In New Zealand this species has been confused with O. stricta and O. perennans. Oxalis stricta is not in New Zealand and O. perennans is an uncommon weed.
Vascular – Native
Herbs - Dicotyledons other than Composites
The National Vegetation Survey (NVS) Databank is a physical archive and electronic databank containing records of over 94,000 vegetation survey plots - including data from over 19,000 permanent plots. NVS maintains a standard set of species code abbreviations that correspond to standard scientific plant names from the Ngä Tipu o Aotearoa - New Zealand Plants database.
Current conservation status
The conservation status of all known New Zealand vascular plant taxa at the rank of species and below were reassessed in 2017 using the New Zealand Threat Classification System (NZTCS) – more information about this can be found on the NZTCS website. This report includes a statistical summary and brief notes on changes since 2012 and replaces all previous NZTCS lists for vascular plants.
Please note, threat classifications are often suggested by authors when publications fall between NZTCS assessment periods – an interim threat classification status has not been assessed by the NZTCS panel.
- Conservation status of New Zealand indigenous vascular plants, 2017 . 2018. Peter J. de Lange, Jeremy R. Rolfe, John W. Barkla, Shannel P. Courtney, Paul D. Champion, Leon R. Perrie, Sarah M. Beadel, Kerry A. Ford, Ilse Breitwieser, Ines Schönberger, Rowan Hindmarsh-Walls, Peter B. Heenan and Kate Ladley. Department of Conservation. Source: NZTCS and licensed by DOC for reuse under the Creative Commons Attribution 4.0 International licence.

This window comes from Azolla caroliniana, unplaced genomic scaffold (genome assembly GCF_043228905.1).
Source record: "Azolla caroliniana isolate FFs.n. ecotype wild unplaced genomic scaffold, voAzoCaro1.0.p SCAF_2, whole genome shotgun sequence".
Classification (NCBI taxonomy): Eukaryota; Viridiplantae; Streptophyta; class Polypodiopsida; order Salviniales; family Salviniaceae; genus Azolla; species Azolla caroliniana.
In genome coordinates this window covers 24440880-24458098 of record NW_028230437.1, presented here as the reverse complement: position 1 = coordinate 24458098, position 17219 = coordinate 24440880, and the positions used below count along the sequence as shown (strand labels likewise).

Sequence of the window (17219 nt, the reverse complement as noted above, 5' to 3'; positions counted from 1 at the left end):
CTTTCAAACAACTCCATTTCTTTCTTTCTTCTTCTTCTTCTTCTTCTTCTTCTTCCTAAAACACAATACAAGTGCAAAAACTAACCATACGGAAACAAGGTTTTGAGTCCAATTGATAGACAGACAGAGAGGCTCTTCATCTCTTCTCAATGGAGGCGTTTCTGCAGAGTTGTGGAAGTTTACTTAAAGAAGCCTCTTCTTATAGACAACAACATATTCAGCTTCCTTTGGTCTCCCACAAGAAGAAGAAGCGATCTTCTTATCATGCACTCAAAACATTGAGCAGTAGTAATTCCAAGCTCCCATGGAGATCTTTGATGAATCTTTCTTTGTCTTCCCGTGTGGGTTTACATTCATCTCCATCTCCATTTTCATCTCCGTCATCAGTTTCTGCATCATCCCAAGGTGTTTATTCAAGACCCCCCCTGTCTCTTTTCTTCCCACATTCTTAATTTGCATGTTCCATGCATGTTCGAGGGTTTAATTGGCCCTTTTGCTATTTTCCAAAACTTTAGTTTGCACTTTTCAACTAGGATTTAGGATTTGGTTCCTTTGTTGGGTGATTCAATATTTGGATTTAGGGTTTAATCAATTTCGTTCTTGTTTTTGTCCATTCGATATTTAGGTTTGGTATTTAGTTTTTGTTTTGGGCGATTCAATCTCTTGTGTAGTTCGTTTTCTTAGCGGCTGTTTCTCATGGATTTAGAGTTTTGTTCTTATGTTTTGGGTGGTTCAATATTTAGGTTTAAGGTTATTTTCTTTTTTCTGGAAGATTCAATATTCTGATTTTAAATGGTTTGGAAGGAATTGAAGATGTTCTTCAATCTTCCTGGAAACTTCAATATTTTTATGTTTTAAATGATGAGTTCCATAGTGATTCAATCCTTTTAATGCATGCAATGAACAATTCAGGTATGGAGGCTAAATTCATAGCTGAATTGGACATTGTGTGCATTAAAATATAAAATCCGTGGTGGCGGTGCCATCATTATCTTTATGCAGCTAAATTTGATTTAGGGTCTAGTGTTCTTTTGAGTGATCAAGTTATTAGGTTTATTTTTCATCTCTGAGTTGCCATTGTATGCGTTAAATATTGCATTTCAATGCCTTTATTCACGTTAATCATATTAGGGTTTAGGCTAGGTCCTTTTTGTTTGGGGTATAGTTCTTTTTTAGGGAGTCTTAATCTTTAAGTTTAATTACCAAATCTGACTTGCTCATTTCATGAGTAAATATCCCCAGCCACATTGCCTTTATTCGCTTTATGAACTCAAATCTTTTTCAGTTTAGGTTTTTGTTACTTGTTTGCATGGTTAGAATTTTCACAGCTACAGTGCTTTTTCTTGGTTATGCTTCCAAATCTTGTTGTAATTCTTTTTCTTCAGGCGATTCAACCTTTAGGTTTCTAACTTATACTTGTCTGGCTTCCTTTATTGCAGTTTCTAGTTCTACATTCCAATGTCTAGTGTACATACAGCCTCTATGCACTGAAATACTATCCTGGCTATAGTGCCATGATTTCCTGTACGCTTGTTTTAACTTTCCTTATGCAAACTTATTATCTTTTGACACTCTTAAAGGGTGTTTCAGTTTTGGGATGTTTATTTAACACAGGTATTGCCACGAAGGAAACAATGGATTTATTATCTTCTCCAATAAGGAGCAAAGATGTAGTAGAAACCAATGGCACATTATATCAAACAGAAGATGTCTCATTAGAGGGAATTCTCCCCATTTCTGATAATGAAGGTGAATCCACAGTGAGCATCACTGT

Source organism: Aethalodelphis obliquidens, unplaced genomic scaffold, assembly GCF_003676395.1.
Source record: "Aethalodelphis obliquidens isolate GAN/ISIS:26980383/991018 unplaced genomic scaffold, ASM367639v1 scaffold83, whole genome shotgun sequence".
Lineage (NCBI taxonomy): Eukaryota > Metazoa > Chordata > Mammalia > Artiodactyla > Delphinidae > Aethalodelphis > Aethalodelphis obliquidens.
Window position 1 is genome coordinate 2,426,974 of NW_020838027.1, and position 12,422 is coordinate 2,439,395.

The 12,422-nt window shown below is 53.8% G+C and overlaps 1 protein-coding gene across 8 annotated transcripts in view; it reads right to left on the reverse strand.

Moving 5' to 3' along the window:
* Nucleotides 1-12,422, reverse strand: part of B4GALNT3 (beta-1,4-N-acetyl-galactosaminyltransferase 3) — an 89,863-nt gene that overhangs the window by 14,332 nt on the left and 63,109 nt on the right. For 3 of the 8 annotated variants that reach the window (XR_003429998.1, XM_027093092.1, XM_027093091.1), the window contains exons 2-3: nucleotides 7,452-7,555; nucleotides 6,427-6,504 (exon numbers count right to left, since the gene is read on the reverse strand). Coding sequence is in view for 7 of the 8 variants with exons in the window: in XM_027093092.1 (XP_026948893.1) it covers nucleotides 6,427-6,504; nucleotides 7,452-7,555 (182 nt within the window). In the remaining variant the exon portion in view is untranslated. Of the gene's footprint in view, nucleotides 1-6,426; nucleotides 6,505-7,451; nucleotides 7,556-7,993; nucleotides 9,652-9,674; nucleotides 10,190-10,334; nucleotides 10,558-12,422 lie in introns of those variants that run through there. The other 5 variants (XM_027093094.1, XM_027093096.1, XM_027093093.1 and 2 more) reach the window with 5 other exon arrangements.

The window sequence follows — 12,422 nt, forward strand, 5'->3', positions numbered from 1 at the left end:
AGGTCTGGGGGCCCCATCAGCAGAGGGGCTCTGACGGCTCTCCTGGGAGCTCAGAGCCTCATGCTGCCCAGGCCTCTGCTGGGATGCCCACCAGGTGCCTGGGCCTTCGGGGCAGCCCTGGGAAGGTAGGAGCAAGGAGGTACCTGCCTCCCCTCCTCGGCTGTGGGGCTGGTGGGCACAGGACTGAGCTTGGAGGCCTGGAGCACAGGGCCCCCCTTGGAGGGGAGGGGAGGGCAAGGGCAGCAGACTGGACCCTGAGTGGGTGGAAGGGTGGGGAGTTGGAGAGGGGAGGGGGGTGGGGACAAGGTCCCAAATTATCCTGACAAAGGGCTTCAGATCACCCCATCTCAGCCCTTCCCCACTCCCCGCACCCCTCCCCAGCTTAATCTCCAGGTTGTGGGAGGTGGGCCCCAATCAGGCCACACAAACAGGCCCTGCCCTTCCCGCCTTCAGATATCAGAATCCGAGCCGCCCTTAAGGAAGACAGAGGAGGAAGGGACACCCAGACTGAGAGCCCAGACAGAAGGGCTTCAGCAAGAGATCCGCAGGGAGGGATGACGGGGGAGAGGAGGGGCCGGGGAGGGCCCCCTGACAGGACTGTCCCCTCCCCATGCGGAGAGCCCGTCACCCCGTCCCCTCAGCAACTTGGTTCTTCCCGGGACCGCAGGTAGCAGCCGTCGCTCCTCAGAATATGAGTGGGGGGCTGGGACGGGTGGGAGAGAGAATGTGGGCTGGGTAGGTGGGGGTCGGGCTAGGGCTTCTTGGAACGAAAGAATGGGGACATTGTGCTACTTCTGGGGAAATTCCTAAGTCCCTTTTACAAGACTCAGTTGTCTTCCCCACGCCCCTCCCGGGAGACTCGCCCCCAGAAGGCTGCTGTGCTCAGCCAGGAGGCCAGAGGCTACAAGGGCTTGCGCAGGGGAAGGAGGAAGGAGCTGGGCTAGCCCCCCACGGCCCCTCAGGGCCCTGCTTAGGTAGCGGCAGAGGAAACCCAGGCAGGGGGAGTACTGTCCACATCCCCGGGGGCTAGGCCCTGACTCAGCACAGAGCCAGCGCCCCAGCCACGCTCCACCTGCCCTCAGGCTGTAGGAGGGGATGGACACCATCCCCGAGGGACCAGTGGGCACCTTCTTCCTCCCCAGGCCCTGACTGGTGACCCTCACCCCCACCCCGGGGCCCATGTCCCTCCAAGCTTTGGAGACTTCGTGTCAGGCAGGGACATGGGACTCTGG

2017 | Not Threatened | Qualifiers: SO, SO
Previous conservation statuses
2012 | Not Threatened
2009 | Not Threatened
2004 | Not Threatened
Indigenous. Australia and New Zealand. In New Zealand widespread in the North, South and Chatham Islands.
Mostly coastal (sometimes inland on limestone bluffs) where it is especially common on sand dunes and associated sand soils. Plants usually grow up through other supporting vegetation and are often missed except when in flower.
Perennial herb without bulbils; taproot stout, woody. Stems usually glabrous sometimes covered in sparse antrorse hairs; erect to ascending up to 380 mm long. Leaves all cauline, sometimes subopposite or whorled, 3-foliolate; leaflets sessile, cuneate-obcordate, 2-9 x 2-11 mm, angular, bilobed, purplish-green to subglaucous, more or less glabrous above, sparsely pubescent below, margins ciliate, sinus cut to about half leaflet length, lobes oblong to obovate, straight divergent, apices broad-obtuse, 1.5-7.0 mm apart; petioles c.7-30 mm long, hairs mostly antrorse; stipules usually conspicuous, to 3 mm long, membranous and truncate or apex tapering abruptly to pedicel, ciliate. Inflorescences axillary 1-2-flowered; peduncles longer than leaves, antrorse hairy; pedicels erect. Sepals oblong, 3-4 mm long, often ciliate; petals yellow 7-11 mm long. Capsule cylindric, 13-24 mm long, thickened in middle, usually densely retrorse-hairy. Seeds transversely ribbed.
Most likely to be confused with O. perennans. which can grow in similar habitats, and from which O. rubens differs by its more erect habit, inconspicuous, keeled stipules, and stout, woody taproot. It has a superficial similarity to O. thompsoniae which differs by its consistently hairy stems, leaves and capsules, shorter fruits and smooth or only weakly ridged seeds.
September - March
October - July
Easily grown from fresh seed and stem cuttings. Not inclined to be as weedy as O. exilis. The purplish-green to subglaucous leaves and large, showy yellow flowers make it particularly attractive. Does best in full sun in a sandy soil. Ideal plant for sand country.
oxalis: From the Greek word oxus meaning acid or sharp
Where To Buy
Not commercially available
A distinctive, potentially undescribed species allied to Oxalis rubens occurs sparingly along the eastern South Island within the montane to alpine zone, where it colonises mainly active and semi-mobile scree.
Fact sheet prepared for NZPCN by P.J. de Lange 1 November 2005. Description adapted from Webb et al. (1988).
References and further reading
Webb, C.J.; Sykes, W.R.; Garnock-Jones, P.J. 1988: Flora of New Zealand. Vol. IV. Naturalised Pteridophytes, Gymnosperms, Dicotyledons.Christchurch, New Zealand, Botany Division, D.S.I.R.
NZPCN Fact Sheet citation
Please cite as: de Lange, P.J. (Year at time of access): Oxalis rubens Fact Sheet (content continuously updated). New Zealand Plant Conservation Network. https://www.nzpcn.org.nz/flora/species/oxalis-rubens/ (Date website was queried)